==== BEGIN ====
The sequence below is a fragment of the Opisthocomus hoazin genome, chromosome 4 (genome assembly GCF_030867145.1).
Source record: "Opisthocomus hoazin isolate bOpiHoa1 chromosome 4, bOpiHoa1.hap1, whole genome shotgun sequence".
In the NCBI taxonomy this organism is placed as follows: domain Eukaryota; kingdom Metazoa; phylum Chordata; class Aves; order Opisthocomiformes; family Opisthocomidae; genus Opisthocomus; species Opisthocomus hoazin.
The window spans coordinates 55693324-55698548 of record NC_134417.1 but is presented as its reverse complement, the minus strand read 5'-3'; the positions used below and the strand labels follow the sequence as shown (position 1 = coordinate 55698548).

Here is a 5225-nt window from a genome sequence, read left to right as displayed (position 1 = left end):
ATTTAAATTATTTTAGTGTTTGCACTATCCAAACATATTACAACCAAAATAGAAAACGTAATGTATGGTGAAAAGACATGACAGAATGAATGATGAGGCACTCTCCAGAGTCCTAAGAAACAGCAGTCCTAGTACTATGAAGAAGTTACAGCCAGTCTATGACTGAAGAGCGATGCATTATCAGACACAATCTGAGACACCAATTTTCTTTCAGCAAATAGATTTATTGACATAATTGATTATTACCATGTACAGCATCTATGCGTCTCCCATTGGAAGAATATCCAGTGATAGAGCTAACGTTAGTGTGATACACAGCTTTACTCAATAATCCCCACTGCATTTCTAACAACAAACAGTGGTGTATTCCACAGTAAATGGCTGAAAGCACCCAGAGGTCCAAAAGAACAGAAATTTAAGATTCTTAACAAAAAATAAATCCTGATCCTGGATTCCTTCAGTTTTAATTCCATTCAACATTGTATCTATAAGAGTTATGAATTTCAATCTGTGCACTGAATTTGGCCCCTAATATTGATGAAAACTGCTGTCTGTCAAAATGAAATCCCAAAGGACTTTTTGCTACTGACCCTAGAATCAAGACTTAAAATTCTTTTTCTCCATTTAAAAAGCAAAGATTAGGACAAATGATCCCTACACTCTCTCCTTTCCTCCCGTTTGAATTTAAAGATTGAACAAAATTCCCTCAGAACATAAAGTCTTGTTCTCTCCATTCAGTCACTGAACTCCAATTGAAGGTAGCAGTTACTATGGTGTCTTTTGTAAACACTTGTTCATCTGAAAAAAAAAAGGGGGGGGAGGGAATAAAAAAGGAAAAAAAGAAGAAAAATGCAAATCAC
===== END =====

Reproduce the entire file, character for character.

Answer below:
The sequence below is a fragment of the Opisthocomus hoazin genome, chromosome 4 (genome assembly GCF_030867145.1).
Source record: "Opisthocomus hoazin isolate bOpiHoa1 chromosome 4, bOpiHoa1.hap1, whole genome shotgun sequence".
In the NCBI taxonomy this organism is placed as follows: domain Eukaryota; kingdom Metazoa; phylum Chordata; class Aves; order Opisthocomiformes; family Opisthocomidae; genus Opisthocomus; species Opisthocomus hoazin.
The window spans coordinates 55693324-55698548 of record NC_134417.1 but is presented as its reverse complement, the minus strand read 5'-3'; the positions used below and the strand labels follow the sequence as shown (position 1 = coordinate 55698548).

Here is a 5225-nt window from a genome sequence, read left to right as displayed (position 1 = left end):
ATTTAAATTATTTTAGTGTTTGCACTATCCAAACATATTACAACCAAAATAGAAAACGTAATGTATGGTGAAAAGACATGACAGAATGAATGATGAGGCACTCTCCAGAGTCCTAAGAAACAGCAGTCCTAGTACTATGAAGAAGTTACAGCCAGTCTATGACTGAAGAGCGATGCATTATCAGACACAATCTGAGACACCAATTTTCTTTCAGCAAATAGATTTATTGACATAATTGATTATTACCATGTACAGCATCTATGCGTCTCCCATTGGAAGAATATCCAGTGATAGAGCTAACGTTAGTGTGATACACAGCTTTACTCAATAATCCCCACTGCATTTCTAACAACAAACAGTGGTGTATTCCACAGTAAATGGCTGAAAGCACCCAGAGGTCCAAAAGAACAGAAATTTAAGATTCTTAACAAAAAATAAATCCTGATCCTGGATTCCTTCAGTTTTAATTCCATTCAACATTGTATCTATAAGAGTTATGAATTTCAATCTGTGCACTGAATTTGGCCCCTAATATTGATGAAAACTGCTGTCTGTCAAAATGAAATCCCAAAGGACTTTTTGCTACTGACCCTAGAATCAAGACTTAAAATTCTTTTTCTCCATTTAAAAAGCAAAGATTAGGACAAATGATCCCTACACTCTCTCCTTTCCTCCCGTTTGAATTTAAAGATTGAACAAAATTCCCTCAGAACATAAAGTCTTGTTCTCTCCATTCAGTCACTGAACTCCAATTGAAGGTAGCAGTTACTATGGTGTCTTTTGTAAACACTTGTTCATCTGAAAAAAAAAAGGGGGGGGAGGGAATAAAAAAGGAAAAAAAGAAGAAAAATGCAAATCAC